Steve Nash, Curator of Archaeology and Rick Wicker, Museum Photographer
Monday, March 25th was our first full day of work, and what a day it was! We met our guide and translator, Irina, at 9:00 a.m. She helped us negotiate the complex metro system and find the State Gems Museum, or Samotsvety (http://gemmuseum.ru/?object=static_page&id=5&lang=eng) and provided much needed insights into working in Russia. We arrived at the Museum as planned at 10:00 a.m. sharp, and were quickly met by our contact, Dr. Igor Mikhailov, the Deputy Director of the Museum. Our photo gear arrived right on time at 10:30, and after unloading the gear in a light Russian snowfall, we had a formal meeting with Dr. Anvar Yusipov, Director of the Samotsvety, in which we outlined the course of our work for the week and answered a number of questions he had about the book we intend to write. When all was said and done, we were able to start photographing the sculptures shortly after noon and worked until dinnertime.
The first sculpture Rick shot is Organ Grinder (1967), which depicts a sad scene of peasant father and his barefoot son begging for money while playing a street organ. Rick’s photograph highlights detail on the boy, somewhat incongruously including a turquoise clasp on his collar. The boy sings while the father plays the hand organ.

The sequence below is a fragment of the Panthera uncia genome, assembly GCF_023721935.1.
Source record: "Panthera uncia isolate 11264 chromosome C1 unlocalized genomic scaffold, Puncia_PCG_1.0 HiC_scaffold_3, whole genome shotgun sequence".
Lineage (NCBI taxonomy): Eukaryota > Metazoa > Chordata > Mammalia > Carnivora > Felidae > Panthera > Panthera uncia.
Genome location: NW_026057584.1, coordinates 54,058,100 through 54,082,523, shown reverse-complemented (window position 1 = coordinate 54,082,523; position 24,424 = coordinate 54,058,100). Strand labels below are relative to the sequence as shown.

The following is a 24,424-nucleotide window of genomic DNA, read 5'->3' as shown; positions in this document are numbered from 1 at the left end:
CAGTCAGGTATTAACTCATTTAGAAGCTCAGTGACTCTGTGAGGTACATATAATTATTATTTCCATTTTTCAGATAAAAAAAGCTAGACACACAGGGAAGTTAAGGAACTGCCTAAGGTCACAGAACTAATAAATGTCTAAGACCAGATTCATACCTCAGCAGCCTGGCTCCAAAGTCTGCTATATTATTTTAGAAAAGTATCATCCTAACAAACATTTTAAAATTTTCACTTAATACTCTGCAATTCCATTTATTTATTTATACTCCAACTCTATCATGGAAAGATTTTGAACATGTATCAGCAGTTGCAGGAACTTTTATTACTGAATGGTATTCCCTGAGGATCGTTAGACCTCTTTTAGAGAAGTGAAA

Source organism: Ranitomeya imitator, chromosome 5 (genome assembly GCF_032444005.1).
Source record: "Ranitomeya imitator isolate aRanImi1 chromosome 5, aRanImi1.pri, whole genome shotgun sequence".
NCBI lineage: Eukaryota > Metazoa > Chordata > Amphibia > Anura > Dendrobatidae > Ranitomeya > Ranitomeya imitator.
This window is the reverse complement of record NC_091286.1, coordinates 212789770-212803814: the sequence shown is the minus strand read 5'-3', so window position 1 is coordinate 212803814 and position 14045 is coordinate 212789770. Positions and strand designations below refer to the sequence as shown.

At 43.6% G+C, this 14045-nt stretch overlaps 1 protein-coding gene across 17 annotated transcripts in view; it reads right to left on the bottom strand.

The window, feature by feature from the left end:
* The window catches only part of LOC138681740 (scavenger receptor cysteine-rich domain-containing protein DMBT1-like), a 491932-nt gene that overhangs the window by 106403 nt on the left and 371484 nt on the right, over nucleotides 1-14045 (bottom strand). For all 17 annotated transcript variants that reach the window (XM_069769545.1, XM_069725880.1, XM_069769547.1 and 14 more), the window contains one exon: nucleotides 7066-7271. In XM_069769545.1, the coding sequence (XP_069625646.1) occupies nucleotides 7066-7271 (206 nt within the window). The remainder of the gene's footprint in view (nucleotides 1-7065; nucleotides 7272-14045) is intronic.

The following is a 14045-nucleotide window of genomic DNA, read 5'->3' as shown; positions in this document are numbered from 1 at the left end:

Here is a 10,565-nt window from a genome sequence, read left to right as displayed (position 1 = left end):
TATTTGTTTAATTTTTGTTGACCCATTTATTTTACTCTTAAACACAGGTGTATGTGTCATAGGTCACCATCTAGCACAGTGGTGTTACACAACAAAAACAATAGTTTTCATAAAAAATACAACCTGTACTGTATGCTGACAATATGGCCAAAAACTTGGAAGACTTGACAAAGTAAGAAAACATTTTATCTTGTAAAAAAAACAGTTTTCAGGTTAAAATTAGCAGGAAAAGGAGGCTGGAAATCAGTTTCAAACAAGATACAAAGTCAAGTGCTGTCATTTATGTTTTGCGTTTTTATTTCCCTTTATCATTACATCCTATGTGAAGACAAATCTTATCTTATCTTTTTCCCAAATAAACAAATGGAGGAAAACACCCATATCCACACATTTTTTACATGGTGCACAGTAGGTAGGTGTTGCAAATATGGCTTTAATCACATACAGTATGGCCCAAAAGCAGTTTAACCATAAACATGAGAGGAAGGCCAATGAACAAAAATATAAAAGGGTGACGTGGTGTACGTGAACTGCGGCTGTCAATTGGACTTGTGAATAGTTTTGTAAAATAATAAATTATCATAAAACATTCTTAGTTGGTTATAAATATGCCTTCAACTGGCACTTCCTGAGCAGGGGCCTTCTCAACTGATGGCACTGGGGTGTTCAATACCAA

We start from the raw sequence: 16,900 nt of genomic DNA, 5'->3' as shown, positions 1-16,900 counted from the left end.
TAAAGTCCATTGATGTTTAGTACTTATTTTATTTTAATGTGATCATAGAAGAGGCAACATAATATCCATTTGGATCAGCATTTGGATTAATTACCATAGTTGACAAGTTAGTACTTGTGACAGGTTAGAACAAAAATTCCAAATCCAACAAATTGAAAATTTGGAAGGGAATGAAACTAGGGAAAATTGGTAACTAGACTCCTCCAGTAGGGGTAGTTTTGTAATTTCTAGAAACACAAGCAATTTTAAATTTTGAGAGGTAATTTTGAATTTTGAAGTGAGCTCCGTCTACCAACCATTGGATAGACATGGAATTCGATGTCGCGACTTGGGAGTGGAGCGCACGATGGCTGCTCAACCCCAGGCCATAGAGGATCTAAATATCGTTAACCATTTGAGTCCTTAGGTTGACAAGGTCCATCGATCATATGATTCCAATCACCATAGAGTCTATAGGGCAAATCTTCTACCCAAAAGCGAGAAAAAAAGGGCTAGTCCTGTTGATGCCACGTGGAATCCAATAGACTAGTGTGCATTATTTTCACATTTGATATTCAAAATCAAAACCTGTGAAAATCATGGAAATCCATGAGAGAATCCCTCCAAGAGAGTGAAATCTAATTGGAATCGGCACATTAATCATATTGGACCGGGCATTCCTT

Next up was Grandma and Grandpa (1963), one of Konovalenko’s classic early pieces. All previous photographs we had seen did not do justice to the piece; Rick’s photography brings out depth, texture, and detail that we think make the piece even more spectacular. Note also the Samotsvety’s catalog number on the leg of the bench, under the man on the left.
Old Souls (1974), also known as Old Bachelors, was next in line. Konovalenko made this piece after the 1973 exhibition at the Russian State Museum that made him famous, and therefore after he started working for the state geological ministry. Rick’s photograph emphasizes the detail in the old woman’s face, which is surprisingly less refined than most of the other faces that Konovalenko produced, and yet is still expressive and compelling.
Welcome! (1959) is another early piece, and includes a man and a boy welcoming people into their home. Rick’s photograph here shows detail in the man’s face.
Fishing (1966) shows a classic Konovalenko fishing scene. While doing the photography, Rick noticed a surprise—Konovalenko stamped his name in Cyrillic and the date of manufacture on the fishing pole, which helped us correct an error on the Samotsvety’s label, which listed the date as 1965. The “1966” is only about 3 mm long!
The Samotsvety staff has been fantastic, graciously making way for Rick’s extensive array of lights, computers, and cameras that we need to take such quality photographs. We are going back to the Museum later today and will work late into the night, for we cannot work during business hours. We look forward to updating you in tomorrow!
Steve and Rick